2016 Budget Investing responsibly for today and tomorrow.
"Our goal, as an administration, is to offer a range of quality municipal services along with a highly competitive tax rate. With this, we hope to leave future generations with sound public finances, rather than opt for easy solutions based on a short-term vision,” stated Madeleine Leduc.
Expenses under control
It may be recalled that, at the start of 2015, the Council established a strategic working committee mandated to carry out a rigorous examination of the municipal administration’s costs and performance with an eye to optimization. This initiative helped cut municipal expenses by 1% over 2015. In 2016, this reduction allows the Town to invest in the implementation of an organic waste pick-up system and the management of the emerald ash borer.
The mayor noted that, within the framework of this exercise, no stone was left unturned, resulting in significant savings. She thanked the administration as a whole for its professionalism throughout this process.
In 2016, the Municipal Council will be investing in the upgrading of municipal infrastructures, including storm and sanitary sewers, road surfaces, curbs and sidewalks. Investments also include improvements to the parks and green spaces network as well as some municipal buildings.
All told, in 2016, $9,795,800 should be invested in the quality of life of Rosemerites. This amount includes government grants without which the Town will be compelled to review its investments based on its ability to pay.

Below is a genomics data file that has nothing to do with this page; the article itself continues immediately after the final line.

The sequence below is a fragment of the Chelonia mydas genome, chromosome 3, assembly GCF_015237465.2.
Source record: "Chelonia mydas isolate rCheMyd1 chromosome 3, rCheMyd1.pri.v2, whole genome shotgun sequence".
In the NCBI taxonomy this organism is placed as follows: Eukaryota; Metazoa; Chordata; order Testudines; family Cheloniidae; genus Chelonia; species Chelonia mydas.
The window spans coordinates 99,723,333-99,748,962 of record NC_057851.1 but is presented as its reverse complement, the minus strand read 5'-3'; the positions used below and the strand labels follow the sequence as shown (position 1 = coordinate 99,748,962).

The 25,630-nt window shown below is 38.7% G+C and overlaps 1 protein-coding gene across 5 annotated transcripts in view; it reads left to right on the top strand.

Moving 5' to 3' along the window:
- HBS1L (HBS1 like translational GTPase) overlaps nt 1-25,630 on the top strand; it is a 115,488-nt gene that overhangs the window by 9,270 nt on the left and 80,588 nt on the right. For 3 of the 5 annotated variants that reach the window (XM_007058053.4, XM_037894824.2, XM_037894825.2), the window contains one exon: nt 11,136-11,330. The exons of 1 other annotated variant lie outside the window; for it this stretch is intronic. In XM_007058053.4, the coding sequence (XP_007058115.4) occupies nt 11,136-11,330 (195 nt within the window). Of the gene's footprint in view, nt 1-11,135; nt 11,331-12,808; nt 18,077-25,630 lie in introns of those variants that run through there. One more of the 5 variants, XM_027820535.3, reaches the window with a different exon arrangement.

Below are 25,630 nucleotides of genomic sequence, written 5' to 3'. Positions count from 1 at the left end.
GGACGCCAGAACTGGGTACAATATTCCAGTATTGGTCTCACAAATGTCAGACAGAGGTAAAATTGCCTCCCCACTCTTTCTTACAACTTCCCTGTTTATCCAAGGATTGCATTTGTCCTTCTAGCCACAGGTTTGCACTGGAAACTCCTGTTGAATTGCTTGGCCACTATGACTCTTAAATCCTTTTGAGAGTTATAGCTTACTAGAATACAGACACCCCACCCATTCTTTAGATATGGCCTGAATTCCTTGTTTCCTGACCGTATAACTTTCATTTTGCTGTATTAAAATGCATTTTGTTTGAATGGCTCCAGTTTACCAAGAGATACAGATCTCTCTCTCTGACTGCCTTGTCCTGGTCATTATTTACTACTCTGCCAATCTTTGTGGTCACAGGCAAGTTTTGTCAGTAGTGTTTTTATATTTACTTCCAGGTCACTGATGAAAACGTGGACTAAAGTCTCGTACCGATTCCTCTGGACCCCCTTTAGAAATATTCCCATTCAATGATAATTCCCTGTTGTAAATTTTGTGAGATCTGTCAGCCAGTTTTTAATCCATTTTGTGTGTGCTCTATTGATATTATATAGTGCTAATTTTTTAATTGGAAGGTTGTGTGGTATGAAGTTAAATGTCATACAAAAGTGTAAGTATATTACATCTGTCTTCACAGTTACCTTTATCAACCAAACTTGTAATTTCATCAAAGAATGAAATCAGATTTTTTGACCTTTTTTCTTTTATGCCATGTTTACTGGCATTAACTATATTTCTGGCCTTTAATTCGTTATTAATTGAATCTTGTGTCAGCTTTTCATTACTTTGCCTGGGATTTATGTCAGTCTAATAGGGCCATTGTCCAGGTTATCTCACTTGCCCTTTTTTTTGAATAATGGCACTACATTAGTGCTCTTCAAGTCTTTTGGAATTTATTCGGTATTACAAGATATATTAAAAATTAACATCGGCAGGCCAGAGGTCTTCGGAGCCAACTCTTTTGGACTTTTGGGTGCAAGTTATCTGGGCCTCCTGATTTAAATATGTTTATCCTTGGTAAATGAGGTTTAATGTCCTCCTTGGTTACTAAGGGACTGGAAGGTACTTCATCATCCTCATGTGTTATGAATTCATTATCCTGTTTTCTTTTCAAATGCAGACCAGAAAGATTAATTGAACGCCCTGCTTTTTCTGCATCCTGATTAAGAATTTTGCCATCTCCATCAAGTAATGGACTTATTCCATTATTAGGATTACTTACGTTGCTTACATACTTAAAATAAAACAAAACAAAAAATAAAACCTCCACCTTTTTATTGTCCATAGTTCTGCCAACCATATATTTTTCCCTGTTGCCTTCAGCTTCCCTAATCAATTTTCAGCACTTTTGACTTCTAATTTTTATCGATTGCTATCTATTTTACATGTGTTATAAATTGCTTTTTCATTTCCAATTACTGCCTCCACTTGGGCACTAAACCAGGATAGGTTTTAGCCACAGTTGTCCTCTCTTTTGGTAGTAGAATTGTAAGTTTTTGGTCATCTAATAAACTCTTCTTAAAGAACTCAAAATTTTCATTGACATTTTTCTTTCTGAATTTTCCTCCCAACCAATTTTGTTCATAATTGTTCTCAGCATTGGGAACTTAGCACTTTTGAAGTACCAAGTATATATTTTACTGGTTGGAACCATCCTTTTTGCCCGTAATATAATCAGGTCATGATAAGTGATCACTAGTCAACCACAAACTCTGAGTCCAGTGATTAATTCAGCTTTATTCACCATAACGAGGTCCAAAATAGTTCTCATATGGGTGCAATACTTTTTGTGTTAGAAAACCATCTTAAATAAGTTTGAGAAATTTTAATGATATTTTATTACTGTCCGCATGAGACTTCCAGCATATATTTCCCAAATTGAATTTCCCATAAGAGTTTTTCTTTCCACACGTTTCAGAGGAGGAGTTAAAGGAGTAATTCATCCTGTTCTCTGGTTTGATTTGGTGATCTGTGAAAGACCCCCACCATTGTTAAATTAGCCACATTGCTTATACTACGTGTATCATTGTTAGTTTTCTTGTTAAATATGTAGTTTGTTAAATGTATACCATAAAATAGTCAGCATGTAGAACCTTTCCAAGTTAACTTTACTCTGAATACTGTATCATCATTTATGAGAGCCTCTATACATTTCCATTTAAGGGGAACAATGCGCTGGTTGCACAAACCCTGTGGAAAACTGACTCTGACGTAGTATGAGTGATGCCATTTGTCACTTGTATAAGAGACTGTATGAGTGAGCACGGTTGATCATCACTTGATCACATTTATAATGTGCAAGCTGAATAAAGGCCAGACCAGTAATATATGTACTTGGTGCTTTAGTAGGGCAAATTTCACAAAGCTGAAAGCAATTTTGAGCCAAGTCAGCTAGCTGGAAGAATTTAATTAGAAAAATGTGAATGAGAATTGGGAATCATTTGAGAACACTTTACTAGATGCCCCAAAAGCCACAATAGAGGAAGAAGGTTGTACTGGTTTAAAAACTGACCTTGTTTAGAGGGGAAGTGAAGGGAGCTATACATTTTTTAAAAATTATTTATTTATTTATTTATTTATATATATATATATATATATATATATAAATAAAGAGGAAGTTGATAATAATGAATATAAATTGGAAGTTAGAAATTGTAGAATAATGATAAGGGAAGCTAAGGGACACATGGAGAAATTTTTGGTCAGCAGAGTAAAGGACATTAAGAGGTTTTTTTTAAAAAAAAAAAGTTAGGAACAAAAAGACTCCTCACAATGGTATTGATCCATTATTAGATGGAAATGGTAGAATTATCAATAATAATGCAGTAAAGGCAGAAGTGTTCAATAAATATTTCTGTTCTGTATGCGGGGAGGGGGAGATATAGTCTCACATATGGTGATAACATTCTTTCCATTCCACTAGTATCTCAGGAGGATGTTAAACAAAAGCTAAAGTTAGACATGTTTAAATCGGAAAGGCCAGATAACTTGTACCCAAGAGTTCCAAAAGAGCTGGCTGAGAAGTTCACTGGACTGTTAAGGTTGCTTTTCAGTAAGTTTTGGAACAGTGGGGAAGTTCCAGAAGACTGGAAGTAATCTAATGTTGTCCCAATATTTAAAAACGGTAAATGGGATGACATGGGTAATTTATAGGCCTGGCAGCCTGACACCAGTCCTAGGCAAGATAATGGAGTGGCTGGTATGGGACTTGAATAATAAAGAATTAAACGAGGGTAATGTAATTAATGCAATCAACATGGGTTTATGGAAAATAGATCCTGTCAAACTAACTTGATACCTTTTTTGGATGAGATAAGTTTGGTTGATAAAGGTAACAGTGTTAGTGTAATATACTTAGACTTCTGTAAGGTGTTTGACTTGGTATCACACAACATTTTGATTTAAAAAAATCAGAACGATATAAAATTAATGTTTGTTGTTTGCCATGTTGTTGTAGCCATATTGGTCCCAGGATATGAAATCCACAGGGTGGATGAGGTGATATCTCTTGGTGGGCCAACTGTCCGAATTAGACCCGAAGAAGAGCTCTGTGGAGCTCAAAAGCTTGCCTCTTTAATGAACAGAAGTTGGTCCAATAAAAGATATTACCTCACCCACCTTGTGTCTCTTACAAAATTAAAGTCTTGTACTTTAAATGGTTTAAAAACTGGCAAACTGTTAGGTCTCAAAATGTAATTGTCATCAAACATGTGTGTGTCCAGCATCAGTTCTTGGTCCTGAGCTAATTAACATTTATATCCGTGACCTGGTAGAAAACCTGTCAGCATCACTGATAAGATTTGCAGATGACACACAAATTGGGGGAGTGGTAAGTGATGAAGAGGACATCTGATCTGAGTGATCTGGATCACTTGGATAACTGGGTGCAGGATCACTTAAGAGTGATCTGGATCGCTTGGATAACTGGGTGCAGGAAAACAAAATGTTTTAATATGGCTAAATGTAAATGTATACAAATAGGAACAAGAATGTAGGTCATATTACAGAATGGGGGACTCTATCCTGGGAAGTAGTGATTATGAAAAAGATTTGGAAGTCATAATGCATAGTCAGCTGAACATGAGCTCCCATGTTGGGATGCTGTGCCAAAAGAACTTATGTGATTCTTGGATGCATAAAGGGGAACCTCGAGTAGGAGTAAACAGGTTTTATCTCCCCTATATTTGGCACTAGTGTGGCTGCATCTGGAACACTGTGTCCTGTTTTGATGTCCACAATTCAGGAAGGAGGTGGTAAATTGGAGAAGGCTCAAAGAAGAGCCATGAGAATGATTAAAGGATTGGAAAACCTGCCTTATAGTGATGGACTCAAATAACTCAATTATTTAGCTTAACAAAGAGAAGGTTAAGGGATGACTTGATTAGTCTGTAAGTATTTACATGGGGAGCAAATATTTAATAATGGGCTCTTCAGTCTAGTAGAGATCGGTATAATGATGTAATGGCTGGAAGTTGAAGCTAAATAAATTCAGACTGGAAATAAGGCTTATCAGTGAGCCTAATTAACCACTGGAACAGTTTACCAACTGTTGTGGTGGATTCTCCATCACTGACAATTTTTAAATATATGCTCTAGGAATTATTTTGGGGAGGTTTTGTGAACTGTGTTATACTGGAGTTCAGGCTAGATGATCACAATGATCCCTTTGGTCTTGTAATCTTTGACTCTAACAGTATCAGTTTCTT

"Our financial plan, focused clearly on the future, will enable us to strengthen our assets and invest wisely for tomorrow,” added the Mayor.
A highly competitive tax rate
For a house with an average value of $416,100, the tax bill will be $2,176.20, an increase of $61 or 2.9% over last year. This increase is in line with the parameters projected by the Conference Board of Canada, which expects 2.3% inflation in the metropolitan area in 2016.
Limited sources of revenue
In recent years, municipal finances have been subjected to many outside pressures resulting in a sizeable shortfall due to cuts in government fiscal and financing transfers. Under the circumstances, taxes and rates — general real estate taxes, water and residual waste, etc.— account for 82% of the Town’s revenues. For Mayor Leduc, since taxation represents the bulk of a municipality’s income, outside pressures inevitably translate into more limited manoeuvring room for balancing the budget.
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